3

Good question. If you inhale on top of inhaled air this is more work. There is more dead air, air which is not as useful due to the lower concentration gradient. And we breathe more to exhale carbon dioxide than we require oxygen. Low oxygen levels only push us to breathe when oxygen levels are a good deal lower, however tiny changes in carbon dioxide ...


3

Nitrogen is much less reactive than oxygen. Indeed, if I haven't totally forgotten my long-ago chemistry courses, most chemical reactions involving N2 are energy-consuming. Thus you get nitrogen compounds produced by lightning, in auto engines, and other places where there's a lot of energy to spare. Oxygen reactions, OTOH, are energy-producing. You ...


3

Yes, they are mostly exhaled. The carbon, hydrogen and oxygen that the fats are made of recombine to become $CO_2$ and $H_2 O$ and are exhaled. It's the same overall chemical reaction as if the fats / carbohydrates were burnt, except it's by a different pathway, and the energy produced goes (mostly) towards driving other chemical reactions rather than ...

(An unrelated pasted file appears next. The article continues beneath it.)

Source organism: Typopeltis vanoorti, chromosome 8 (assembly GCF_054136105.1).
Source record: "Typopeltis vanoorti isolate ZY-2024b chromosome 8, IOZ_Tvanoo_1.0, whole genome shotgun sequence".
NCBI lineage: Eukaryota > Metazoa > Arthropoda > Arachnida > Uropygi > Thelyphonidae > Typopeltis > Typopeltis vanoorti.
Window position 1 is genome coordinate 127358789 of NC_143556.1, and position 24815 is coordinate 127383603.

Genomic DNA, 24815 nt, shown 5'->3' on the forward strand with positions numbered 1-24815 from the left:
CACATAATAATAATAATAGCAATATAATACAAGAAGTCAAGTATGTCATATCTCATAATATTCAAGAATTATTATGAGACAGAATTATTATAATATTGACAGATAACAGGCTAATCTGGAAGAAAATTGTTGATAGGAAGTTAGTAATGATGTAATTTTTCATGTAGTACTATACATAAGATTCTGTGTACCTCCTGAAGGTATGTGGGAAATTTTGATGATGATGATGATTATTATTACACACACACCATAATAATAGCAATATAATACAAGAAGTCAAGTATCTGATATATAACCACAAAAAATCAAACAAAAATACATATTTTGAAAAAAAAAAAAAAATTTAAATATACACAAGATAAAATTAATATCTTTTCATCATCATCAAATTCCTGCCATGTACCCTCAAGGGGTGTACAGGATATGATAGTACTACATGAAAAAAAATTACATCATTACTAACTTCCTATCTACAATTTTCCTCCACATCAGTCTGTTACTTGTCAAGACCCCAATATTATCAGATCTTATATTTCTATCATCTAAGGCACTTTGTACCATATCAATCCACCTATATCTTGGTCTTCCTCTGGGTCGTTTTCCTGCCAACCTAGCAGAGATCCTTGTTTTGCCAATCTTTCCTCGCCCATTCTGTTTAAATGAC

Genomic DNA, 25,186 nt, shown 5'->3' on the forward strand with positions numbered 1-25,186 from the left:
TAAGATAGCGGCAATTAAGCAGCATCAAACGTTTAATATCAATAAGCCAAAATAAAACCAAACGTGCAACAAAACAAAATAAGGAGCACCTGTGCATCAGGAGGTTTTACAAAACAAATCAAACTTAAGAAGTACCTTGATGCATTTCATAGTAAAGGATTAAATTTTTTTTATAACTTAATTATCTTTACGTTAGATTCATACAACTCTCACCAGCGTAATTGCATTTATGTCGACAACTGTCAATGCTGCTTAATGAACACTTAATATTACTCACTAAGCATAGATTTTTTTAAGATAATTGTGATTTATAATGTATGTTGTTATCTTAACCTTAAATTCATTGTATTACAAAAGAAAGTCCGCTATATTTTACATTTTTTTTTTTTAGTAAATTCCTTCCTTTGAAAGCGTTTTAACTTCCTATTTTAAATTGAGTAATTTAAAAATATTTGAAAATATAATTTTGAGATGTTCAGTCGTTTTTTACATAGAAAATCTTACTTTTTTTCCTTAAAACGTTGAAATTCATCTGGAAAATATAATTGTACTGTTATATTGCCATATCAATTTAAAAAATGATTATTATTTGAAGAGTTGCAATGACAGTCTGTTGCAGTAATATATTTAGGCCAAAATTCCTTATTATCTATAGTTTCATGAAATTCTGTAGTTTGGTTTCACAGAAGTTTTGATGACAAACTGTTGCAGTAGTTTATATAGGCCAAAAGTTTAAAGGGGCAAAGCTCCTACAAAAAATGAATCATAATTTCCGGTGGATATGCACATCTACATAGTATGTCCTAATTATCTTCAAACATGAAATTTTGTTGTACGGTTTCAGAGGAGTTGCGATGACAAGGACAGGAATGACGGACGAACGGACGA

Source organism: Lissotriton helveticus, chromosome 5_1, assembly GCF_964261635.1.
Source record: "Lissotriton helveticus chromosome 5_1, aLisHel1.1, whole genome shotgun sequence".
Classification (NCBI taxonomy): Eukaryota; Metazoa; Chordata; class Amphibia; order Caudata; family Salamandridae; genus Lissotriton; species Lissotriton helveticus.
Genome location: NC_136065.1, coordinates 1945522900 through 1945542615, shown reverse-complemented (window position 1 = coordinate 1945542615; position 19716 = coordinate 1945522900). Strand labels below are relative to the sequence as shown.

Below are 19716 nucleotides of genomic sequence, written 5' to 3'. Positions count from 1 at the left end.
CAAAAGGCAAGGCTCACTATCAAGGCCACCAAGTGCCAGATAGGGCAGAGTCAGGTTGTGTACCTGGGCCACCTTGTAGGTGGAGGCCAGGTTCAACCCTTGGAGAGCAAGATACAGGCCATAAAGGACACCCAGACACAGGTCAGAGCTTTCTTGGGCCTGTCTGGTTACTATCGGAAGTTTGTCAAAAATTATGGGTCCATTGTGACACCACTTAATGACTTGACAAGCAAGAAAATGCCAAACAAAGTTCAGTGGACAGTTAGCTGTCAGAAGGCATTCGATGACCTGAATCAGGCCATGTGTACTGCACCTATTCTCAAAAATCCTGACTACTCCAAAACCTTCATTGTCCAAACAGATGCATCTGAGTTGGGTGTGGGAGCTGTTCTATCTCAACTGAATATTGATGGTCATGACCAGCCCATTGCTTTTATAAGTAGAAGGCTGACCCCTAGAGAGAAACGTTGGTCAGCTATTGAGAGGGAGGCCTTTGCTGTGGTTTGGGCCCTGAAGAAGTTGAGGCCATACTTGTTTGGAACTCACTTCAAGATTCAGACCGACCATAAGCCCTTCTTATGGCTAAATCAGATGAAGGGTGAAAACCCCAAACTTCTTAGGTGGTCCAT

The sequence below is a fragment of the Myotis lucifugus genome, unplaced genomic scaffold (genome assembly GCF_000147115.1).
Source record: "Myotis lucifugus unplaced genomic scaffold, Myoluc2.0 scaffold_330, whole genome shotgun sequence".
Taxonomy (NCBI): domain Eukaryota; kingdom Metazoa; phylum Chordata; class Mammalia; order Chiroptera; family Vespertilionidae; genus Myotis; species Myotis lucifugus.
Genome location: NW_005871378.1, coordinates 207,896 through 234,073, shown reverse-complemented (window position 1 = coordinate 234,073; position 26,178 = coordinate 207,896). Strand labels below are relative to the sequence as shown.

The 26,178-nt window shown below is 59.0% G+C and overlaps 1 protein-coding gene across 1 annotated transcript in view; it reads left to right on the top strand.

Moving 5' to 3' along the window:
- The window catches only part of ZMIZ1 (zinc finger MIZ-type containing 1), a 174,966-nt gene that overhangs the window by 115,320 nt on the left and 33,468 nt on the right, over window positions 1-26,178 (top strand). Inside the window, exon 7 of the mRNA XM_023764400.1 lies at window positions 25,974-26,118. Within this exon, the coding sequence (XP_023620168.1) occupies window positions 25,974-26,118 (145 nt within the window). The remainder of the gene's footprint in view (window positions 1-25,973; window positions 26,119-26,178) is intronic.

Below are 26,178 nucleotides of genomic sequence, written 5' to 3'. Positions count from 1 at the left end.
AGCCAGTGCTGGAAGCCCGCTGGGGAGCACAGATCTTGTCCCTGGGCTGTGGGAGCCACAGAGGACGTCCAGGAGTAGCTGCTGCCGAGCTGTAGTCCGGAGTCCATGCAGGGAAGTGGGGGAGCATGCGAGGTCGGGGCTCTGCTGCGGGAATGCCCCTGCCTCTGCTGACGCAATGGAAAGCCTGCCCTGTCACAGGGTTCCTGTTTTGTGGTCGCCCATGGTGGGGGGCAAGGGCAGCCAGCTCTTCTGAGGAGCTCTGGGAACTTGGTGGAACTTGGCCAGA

3

For a start, in addition to the International Space Station (ISS), also look at gas mixtures used in scuba diving and breathing gases.


3

This shows the major biological transformations of carbon in any system (not just lakes). On the Left Side: $GPP$ (Gross Primary Production) is the total amount of $C$ from atmospheric $CO_2$† that is reduced into organic molecules during the calvin cycle of photosynthesis. This is the process performed by photosynthetic organisms like green ...


3